Commercial vehicles operating under the Federal Motor Carrier Safety Regulations (FMCSRs) must meet the Compliance Safety Accountability (CSA) program. Cracked wheels, rusty components, loose or missing wheel fasteners, and elongated or broken studs all represent potential violations under the driver safety measurement system. To avoid wheel fatigue, it’s essential to maintain the proper clamping force.
When properly maintained, wheels should last the life of the vehicle. Lack of inspection and routine maintenance, not following the manufacturer’s instructions, mismatched parts and loose or over-torqued nuts are the main causes of losing proper clamping force on wheels and wheel end components. Assuring that your wheels stay properly clamped is the key to avoiding early fatigue in wheel end components.
- The ideal clamping force is achieved and maintained through the use of new fastening components that are applied using the manufacturer’s specific torque and re-torque practice criteria.
- If any one of the stud/nut combinations loses its clamping force, the load forces are redistributed over the remaining studs/nuts. This causes the adjacent nuts to fatigue.
- Insufficient clamping force may create “play” in the wheel. This can increase stress loads on the wheel and other components that lead to fatigue cracks, deformed stud holes, stud damage and, potentially, wheel loss.
- A common misconception in the industry is to correct low clamping force by over torque. This practice can stretch the stud beyond its yield point, rendering it ineffective.
- The proper preventive maintenance practice is for drivers and mechanics to periodically inspect wheels and wheel end components. This makes it possible to identify and address issues at an early stage, before damage occurs.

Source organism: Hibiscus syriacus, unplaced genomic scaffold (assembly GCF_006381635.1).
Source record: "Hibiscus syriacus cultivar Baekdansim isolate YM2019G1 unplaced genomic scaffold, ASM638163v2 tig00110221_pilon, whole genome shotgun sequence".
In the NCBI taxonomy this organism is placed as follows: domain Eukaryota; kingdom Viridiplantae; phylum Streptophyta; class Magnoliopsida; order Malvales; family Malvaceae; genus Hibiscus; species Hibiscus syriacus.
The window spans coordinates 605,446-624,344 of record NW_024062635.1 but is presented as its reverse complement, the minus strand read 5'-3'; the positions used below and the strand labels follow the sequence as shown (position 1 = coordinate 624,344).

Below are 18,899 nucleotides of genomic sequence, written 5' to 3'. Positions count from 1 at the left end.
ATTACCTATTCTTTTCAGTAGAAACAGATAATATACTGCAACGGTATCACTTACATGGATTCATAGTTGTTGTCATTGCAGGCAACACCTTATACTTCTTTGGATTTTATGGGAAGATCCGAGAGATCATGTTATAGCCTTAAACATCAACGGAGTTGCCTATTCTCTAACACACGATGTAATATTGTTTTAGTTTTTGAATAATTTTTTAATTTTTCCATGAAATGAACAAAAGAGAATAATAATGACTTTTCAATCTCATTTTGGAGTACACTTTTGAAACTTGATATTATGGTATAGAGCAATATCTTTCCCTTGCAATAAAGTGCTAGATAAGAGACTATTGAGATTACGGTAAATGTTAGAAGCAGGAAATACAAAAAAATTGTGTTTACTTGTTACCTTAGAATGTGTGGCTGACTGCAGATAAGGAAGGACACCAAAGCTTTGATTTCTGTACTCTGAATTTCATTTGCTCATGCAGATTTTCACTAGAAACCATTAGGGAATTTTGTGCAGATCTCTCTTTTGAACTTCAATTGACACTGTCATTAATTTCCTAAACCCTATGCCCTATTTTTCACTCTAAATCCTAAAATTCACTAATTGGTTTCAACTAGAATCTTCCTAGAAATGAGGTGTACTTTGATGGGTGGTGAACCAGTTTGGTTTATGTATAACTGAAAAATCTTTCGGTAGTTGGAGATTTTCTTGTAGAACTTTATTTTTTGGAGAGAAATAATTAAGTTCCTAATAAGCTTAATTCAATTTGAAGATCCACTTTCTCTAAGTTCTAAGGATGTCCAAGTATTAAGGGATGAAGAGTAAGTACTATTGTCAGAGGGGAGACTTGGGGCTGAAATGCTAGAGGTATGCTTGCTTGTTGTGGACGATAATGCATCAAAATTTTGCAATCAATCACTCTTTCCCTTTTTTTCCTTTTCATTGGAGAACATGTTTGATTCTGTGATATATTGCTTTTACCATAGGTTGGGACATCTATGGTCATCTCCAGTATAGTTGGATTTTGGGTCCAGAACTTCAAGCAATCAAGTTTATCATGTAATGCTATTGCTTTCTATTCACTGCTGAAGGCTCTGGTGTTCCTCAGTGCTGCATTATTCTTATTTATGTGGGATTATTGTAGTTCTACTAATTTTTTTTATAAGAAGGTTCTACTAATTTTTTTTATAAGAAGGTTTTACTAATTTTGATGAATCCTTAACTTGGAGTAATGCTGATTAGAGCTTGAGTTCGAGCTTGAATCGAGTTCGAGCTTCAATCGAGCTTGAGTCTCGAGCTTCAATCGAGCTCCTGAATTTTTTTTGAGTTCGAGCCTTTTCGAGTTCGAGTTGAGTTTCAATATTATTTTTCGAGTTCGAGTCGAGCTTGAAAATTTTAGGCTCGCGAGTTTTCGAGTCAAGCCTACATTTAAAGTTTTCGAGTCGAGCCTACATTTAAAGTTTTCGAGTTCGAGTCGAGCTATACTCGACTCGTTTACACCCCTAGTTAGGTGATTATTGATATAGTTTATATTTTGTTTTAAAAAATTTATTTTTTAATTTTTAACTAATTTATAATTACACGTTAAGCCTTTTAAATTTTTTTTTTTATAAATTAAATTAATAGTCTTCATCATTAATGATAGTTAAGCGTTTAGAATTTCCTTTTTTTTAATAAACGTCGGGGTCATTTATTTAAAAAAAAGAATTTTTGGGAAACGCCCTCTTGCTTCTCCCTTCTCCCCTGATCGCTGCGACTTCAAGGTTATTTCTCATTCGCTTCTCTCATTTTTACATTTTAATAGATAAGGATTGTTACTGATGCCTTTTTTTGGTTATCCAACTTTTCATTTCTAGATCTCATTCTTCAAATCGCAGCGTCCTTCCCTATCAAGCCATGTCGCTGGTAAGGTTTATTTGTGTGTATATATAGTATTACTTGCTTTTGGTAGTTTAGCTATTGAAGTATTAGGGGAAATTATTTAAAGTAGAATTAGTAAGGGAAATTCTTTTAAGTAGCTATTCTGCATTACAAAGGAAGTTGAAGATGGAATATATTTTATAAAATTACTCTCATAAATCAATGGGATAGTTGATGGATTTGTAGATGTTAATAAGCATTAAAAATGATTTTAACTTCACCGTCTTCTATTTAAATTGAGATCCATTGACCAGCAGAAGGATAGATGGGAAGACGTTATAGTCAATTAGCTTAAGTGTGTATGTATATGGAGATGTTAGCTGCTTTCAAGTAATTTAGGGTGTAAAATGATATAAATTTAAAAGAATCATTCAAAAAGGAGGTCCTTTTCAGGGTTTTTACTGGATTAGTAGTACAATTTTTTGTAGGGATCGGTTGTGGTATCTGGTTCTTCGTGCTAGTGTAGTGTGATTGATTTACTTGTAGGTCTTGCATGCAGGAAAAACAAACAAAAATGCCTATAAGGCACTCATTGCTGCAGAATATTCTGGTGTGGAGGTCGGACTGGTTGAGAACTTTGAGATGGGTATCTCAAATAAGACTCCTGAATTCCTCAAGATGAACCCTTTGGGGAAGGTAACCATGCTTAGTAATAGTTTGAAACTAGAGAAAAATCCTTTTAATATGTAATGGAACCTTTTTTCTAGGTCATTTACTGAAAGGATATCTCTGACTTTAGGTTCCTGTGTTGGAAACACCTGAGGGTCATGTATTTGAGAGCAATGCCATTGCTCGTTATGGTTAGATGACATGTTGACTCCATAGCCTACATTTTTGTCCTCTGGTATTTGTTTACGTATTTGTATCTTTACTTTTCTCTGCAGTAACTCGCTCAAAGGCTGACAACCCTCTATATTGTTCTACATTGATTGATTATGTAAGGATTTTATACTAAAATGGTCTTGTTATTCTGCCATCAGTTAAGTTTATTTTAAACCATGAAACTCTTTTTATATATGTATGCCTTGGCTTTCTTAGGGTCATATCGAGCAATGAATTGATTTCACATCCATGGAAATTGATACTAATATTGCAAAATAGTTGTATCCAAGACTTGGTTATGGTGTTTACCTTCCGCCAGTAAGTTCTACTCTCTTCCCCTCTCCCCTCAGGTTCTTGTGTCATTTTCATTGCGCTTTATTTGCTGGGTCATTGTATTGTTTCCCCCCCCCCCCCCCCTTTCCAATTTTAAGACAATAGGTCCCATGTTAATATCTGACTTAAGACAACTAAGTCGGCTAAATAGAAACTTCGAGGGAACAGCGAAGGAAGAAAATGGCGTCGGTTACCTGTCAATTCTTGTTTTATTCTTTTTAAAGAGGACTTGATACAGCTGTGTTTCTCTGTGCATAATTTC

- Inspecting a wheel’s back-up diameter during tire and brake changes may reveal a scalloped back-up diameter.
This indicates low clamping force within the wheel end. Ensure that all mounting surfaces, studs, and nuts are properly cleaned and oiled as described in the TMC’s Safety and Service manual before the wheel is reinstalled.
What Can Cause Loose Wheel Conditions?
- Excess paint, rust, scale, or dirt between mating areas of wheel end components. All components must be in good working condition.
- Incorrect use of wheel, nut, and stud components.
- Failure to follow the manufacturer’s instructions for specified torque, the correct tightening sequence, and routine in-service torque checks.
- Improper use of impact and non-calibrated tools. Studs stretched beyond their yield point, fractured or worn out nuts with deformed threads that result in insufficient clamping force.
Wheel Failures Related to Loss of Clamping Force:
- Bolt Hole Cracks
- Bolt Hole to Bolt Hole Cracks
- Bolt Hole to Center Hole Cracks
- Wallowed or Elongated Bolt Holes
- Circumferential Cracks on Mounting Area (for hub-piloted wheels)
- Worn Bolt Hole Ball Seats (for stud-piloted wheels)
- Distorted Bolt Hole Ball Seats (for stud-piloted wheels)
- Burrs Around Bolt Holes (for stud-piloted wheels)
- Broken Studs
- Cracked Flange Nuts
- Cracked or Broken Inner Cap Nuts (for stud-piloted wheels)
- Stripped or Deformed Threads on Studs and Nuts
- Scalloped Witness Mark
- Edge of Nut Crack Scalloped witness mark
ABOUT MCCARTHY TIRE SERVICE
Founded in 1926, McCarthy Tire Service is a family-owned and operated tire dealer headquartered in Wilkes-Barre, Pennsylvania. The company has more than 70 service locations and 11 Bandag retread tire manufacturing plants along the east coast of the United States. McCarthy Tire is the 5th largest independent commercial tire dealer and one of the top 50 retail tire dealers in the country. The company offers tire sales and service; automotive mechanical services and repairs; fleet services; truck mechanical services; 24-hour commercial roadside assistance; and retread tire manufacturing. For more information, visit www.McCarthyTire.com.
SAFETY CONTACT: Russ Devens